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19 January 1812

Wellingtons britisk-portugisiske styrker stormet byen Ciudad Rodrigo ved Salamanca i Spaina. Byen ble holdt av Napoleons franskmenn under Jean Léonard Barrié. Etter at britenes tunge artilleri klarte å lage to hull i muren kunne fortet stormes om... Read more ...

19 January 1812

Stormen på Ciudad Rodrigo
Wellingtons britisk-portugisiske styrker stormet byen Ciudad Rodrigo ved Salamanca i Spaina. Byen ble holdt av Napoleons franskmenn under Jean Léonard Barrié. Etter at britenes tunge artilleri klarte å lage to hull i muren kunne fortet stormes om kvelden den 19. januar. Etter at de brøt gjennom gikk britene amok innefor bymurene i flere timer før orden ble gjenopprettet.

På britisk side falt to generaler og 318 mann i tillegg til 1378 som ble såret. Franskmennene hadde 529 døde og 1471 tilfangetagne.

Fra et strategisk synspunkt førte den allierte seieren til at britene fikk enklere tilgang til det franskdominerte Spania fra Portugal, som de selv dominerte. Ciudad Rodrigo var også under beleiring to år tidligere – da var det franskmennene som tok byen fra spanske styrker.


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    Featured article

      The Springfield Trapdoor Rifle

    • The Springfield Trapdoor Rifle

      The Springfield Trapdoor rifle was a result of the need of the US Army for a breech-loader that could be fired with metallic cartridges. The plans to adopt a breech-loading infantry rifle were started as during the Civil War (1861-65), and gunsmiths from all over the world were invited to submit suggestions for a new rifle mechanism. This is the story of the Springfield Trapdoor.

    The Model 1860 Kammerlader Rifle

    Category: Norwegian kammerlader
    Published: 18 September 2008 by Øyvind Flatnes.
    Views: 22256
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    Kammerlader

    Model 1860 Army kammerlader, converted to metallic cartridge after Lund's system some time after 1867.

    The 18 bore kammerlader rifles were continuously improved from the time the first model was adopted in 1842. In 1860 a new model was adopted. This model had several radical changes: The most important being the reduction of the calibre from 18 bore to 4''' (linjer, an old Norwegian measuring unit). Since roundballs were no longer used it served no purpose to designate the calibre in bullets per pound. 4''' equals 11.77 mm, and compared to the 18 bore rifles the calibre was reduced with 5 mm. The internals of the barrel were also changed. While the 18 bore kammerlader rifles had Krupp rifling the Model 1860 had hexagonal Whithworth rilfing. Another new feature was rifled chambers. The 4''' kammerlader is a lighter and slender firearm compared to the old models.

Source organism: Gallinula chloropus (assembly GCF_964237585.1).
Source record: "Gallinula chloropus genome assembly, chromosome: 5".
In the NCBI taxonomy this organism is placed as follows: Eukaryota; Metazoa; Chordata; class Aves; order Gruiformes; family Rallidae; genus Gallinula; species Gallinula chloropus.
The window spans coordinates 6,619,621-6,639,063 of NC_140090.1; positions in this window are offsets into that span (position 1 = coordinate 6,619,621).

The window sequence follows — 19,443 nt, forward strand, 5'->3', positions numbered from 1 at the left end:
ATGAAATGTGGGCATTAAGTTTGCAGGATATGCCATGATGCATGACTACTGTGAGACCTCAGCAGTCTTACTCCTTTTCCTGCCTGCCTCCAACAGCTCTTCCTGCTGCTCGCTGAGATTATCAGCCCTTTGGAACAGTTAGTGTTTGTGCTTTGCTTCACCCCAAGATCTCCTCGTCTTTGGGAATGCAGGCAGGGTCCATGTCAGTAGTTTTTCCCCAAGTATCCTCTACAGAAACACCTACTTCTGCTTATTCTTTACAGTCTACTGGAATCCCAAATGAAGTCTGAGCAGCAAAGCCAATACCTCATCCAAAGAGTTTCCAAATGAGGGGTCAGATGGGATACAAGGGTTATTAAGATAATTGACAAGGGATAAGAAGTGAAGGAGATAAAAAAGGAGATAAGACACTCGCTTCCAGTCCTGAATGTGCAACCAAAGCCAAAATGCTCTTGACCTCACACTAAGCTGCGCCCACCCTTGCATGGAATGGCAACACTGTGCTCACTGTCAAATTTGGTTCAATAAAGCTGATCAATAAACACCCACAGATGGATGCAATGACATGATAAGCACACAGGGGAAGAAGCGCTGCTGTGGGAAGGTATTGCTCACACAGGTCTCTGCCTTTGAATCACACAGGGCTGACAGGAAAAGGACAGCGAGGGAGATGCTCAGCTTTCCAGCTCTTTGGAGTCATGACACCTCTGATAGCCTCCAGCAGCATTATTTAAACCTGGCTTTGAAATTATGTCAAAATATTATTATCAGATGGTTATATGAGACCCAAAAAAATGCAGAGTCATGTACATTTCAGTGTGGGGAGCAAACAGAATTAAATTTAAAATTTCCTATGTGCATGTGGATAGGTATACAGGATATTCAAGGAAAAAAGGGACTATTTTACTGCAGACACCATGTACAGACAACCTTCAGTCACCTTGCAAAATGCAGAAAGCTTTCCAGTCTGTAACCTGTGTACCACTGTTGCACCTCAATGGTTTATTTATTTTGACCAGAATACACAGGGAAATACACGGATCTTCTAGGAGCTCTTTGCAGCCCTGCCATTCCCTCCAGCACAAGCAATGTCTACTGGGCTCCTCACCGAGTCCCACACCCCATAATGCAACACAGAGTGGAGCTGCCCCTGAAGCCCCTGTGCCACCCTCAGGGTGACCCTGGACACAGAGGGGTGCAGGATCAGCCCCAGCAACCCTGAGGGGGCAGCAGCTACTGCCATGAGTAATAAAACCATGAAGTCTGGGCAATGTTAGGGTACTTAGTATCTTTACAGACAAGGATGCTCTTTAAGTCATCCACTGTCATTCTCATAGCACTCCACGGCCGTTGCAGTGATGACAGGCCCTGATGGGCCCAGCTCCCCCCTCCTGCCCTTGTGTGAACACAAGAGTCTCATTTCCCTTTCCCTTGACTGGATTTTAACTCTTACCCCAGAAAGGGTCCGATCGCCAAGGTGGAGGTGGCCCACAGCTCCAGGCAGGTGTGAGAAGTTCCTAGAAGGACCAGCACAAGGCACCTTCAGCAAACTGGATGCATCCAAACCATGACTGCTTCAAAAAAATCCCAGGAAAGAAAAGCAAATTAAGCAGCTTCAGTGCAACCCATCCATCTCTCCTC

Both civilian and military 4''' kammerlader rifles. Civilian kammerlader rifles for the shooting societies were made from parts that were intended for the military rifles. The shooting society kammerlader rifles are distinguished by the steel buttplate and barrel bands. The Army versions had brass bands and buttplate.

    Find out more!
    You can learn more about the kammerlader rifles in the brand new book From Musket to Metallic Cartridge: A Practical History of Black Powder Firearms.

    Kammerlader

    Model 1860/67 Naval kammerlader
    Landmark conversion.

    The new kammerlader rifles had a short active service, and were soon converted to fire metallic cartridges. When the metallic cartridge was adopted along with the Remington rolling block rifle in 1867, most of the Model 1860 kammerlader rifles were converted to the new calibre. Two conversion systems were used. The Army used the system of Jacob Lund and the Navy relied on the system of Jens Landmark. The conversions are called Lund's rifles and Landmark's rifles. The new calibre was decided to be 12.17 mm, and the new cartridge got the official designation '12 mm Remington' (also known as 12.17x44, 12x42, 12.17x42, 12.7x44 and similar). You can read more about this cartridge in the article about the Remington rolling block.

    Models

    The following 4''' models are known:

    • M/1860 4''' Army three bander (long)
    • M/1860 4''' Army two bander (short)
    • M/1860 4''' three bander (long) for shooting societies
    • M/1860 4''' two bander (short) for shooting societies
    • M/1860 4''' Navy two bander
    • M/1862 4''' artillery carbine
    • M/1865 4''' cavalry carbine

    Kammerlader

    Model 1860/67 Army kammerlader
    Lund's conversion. Notice the
    rimfire breech block.

    Today it is extremely rare to find an unconverted 4''' kammerlader rifle. If you find one, it is probably one of the shooting society models. The 4''' kammerlader rifles were very accurate in it time, and they performed very well in a comparativ shooting competition in Belgium in 1861.

    Bayonets

    The short Model 1860 kammerlader rifles were equipped with yataghan style sabre bayonets similar to that of the Remington rifle. It was also basically similar to the 18 bore short rifle bayonet. The long rifles was fitted with a socket bayonet.